National Lampoon will have to get in line with other victims who are owed millions of dollars after Indianapolis Ponzi scheme mastermind Tim Durham looted more than $208 million from investors in Ohio-based Fair Finance Co. Any recovery by the comedy conglomerate following a Monday court ruling is likely to be directed toward Fair Finance victims.
Federal Judge Richard L. Young rejected Durham’s “puzzling” argument from prison for reimbursement of loans and advances he made to National Lampoon Inc., the media company best known for its former humor magazine and the comedy movie classic "Animal House."
Young’s order also rejected Durham’s claims to company stock and fully granted National Lampoon’s motion for summary judgment. The assets of National Lampoon, which Durham owned before his scheme unraveled, remain at issue in the ongoing bankruptcy proceedings involving Fair Finance.
Before his fraud was discovered—which led to a 2012 conviction and sentence of 50 years in prison over the collapse of Fair Finance—Durham had been CEO of National Lampoon since late 2008. Fair Finance bankruptcy trustee Brian Bash sued National Lampoon in 2011, seeking to recover more than $9 million in allegedly fraudulent transfers Durham and others made to the company from Fair Finance and other investments.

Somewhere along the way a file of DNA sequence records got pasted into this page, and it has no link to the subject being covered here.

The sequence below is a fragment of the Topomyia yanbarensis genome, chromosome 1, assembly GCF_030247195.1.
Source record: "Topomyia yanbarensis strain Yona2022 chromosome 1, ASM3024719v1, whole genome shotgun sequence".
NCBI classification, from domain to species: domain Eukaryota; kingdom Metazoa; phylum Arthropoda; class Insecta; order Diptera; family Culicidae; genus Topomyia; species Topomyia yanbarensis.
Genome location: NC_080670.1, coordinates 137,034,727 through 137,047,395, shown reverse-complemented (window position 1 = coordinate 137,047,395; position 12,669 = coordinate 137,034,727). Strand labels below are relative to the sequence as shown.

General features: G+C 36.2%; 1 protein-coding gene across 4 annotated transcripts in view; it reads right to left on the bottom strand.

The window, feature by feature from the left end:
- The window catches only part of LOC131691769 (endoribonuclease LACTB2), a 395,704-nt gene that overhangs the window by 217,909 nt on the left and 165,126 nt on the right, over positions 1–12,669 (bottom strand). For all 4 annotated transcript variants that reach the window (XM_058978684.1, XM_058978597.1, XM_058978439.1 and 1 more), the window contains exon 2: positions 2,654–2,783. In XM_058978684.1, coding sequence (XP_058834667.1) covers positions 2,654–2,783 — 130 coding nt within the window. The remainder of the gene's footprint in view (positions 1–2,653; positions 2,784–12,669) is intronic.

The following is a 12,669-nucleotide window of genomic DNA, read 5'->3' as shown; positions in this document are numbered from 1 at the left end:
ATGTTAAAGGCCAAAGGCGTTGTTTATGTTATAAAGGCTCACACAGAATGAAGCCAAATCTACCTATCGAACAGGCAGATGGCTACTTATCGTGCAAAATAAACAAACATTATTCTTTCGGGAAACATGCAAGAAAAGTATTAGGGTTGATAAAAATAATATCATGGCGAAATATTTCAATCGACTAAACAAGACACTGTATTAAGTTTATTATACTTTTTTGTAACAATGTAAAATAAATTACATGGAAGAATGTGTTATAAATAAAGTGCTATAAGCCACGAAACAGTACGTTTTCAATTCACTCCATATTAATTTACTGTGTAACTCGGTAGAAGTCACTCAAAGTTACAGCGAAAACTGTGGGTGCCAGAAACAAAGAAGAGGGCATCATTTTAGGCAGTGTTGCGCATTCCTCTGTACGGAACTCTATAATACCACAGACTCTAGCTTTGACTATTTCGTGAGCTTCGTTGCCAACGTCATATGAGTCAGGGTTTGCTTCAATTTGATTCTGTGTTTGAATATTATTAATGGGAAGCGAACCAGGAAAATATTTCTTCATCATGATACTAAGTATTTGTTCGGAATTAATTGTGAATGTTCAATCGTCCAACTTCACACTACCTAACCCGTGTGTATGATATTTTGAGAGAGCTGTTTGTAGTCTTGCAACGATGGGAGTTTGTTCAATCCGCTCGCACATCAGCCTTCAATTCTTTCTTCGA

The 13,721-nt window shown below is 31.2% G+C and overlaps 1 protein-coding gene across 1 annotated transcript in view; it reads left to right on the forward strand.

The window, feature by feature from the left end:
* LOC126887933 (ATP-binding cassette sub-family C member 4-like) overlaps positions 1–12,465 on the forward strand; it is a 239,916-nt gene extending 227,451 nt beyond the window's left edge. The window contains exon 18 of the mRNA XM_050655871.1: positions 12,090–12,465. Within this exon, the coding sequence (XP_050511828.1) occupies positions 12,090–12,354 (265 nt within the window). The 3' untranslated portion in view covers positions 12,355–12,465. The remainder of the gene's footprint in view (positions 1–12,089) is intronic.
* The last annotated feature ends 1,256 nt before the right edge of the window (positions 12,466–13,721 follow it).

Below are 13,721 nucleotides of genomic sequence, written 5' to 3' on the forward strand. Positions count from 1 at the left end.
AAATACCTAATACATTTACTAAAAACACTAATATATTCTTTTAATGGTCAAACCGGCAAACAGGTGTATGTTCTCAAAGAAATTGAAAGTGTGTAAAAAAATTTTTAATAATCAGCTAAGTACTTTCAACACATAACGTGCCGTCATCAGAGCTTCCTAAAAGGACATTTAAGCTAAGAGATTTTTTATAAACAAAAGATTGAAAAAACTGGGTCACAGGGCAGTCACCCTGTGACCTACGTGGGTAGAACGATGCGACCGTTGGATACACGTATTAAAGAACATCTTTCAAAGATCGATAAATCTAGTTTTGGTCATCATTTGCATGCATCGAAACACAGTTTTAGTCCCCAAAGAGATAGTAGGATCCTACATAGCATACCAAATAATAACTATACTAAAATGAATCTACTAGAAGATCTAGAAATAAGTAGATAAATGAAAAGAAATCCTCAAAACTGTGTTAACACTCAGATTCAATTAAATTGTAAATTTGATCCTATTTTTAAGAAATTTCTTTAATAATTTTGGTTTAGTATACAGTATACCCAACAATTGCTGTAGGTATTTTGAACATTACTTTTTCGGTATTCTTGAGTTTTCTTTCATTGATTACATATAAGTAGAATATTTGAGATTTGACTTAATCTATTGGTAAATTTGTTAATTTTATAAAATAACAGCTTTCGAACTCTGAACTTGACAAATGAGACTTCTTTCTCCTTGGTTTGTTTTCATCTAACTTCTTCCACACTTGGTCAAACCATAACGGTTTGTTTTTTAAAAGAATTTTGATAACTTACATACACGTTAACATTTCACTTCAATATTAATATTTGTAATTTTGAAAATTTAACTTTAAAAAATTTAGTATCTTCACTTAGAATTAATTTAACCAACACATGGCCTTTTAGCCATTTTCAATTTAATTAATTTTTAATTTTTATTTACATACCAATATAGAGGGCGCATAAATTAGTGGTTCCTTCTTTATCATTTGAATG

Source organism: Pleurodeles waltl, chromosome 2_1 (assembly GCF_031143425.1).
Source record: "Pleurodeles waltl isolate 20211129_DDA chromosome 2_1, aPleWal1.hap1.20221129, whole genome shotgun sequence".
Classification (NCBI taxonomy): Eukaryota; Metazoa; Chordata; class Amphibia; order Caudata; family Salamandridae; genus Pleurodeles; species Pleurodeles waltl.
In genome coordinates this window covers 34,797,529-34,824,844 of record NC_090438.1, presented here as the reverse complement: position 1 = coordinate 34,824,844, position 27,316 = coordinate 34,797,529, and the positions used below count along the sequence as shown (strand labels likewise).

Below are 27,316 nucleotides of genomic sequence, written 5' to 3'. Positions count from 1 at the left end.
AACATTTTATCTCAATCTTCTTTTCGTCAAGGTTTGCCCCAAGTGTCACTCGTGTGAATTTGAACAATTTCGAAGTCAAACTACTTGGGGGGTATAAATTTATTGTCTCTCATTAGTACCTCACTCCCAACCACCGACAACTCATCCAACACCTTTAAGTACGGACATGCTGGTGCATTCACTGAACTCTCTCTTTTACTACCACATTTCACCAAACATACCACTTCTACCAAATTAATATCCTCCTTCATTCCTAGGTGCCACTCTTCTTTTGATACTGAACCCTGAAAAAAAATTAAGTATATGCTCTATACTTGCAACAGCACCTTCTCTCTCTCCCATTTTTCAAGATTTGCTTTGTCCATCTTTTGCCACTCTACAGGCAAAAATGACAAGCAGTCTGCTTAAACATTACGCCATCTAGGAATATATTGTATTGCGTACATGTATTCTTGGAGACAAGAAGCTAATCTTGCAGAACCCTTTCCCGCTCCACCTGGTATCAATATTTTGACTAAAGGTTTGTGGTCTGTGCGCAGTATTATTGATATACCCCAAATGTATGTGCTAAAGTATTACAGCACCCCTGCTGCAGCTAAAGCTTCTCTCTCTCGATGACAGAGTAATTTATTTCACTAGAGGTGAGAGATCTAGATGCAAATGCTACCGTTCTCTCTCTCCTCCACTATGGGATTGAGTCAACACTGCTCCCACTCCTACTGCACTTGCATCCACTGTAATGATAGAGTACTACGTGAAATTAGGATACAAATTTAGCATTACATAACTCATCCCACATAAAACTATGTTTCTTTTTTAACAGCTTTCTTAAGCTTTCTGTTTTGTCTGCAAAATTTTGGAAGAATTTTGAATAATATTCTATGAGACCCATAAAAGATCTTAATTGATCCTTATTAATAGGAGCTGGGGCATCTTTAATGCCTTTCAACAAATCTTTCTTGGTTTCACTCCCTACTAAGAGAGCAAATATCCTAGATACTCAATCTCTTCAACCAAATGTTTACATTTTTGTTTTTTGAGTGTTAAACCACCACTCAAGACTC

National Lampoon agreed in 2015 to settle the trustee’s suit for $3 million, part of more than $136 million in judgments Bash has secured for in the bankruptcy case since Durham was imprisoned.
Durham was accused of embezzling from a settlement National Lampoon received in a compensation lawsuit regarding the “Vacation” series of films, likely National Lampoon’s most valuable assets. Warner Brothers settled claims over distribution, accounting methods and other disputes, agreeing to pay National Lampoon at least $2.7 million.
National Lampoon accused Durham of making an unauthorized transfer of $1 million from that settlement to Indianapolis attorney John Tompkins’ checking account at law firm Brown Tompkins Lory & Mastrian, which represented Durham in his criminal case. The firm also had been named in National Lampoon’s suit but has settled, Young noted. The judge also rejected Durham’s defense to the allegation that the transfer was embezzlement.
“Rather than argue the merits with citation to legal authority, Durham states that embezzlement connotes ‘secretive or clandestine actions.’ His actions, he argues, were not secretive nor clandestine because the alleged embezzlement occurred while he was CEO. Durham’s response is puzzling,” Young wrote in ruling for National Lampoon on its embezzlement count against Durham. “Indeed, it was his position as CEO which gave him the ability to control National Lampoon’s settlement proceeds and to authorize the disbursal of $1,000,000 into Mr. Tompkins’ law firm account.”
This conclusion led Young to rule in favor of National Lampoon on its related claims—breach of fiduciary trust, conversion, fraudulent conveyance and unjust enrichment.
Bash and attorneys representing National Lampoon did not immediately reply to messages seeking comment Wednesday.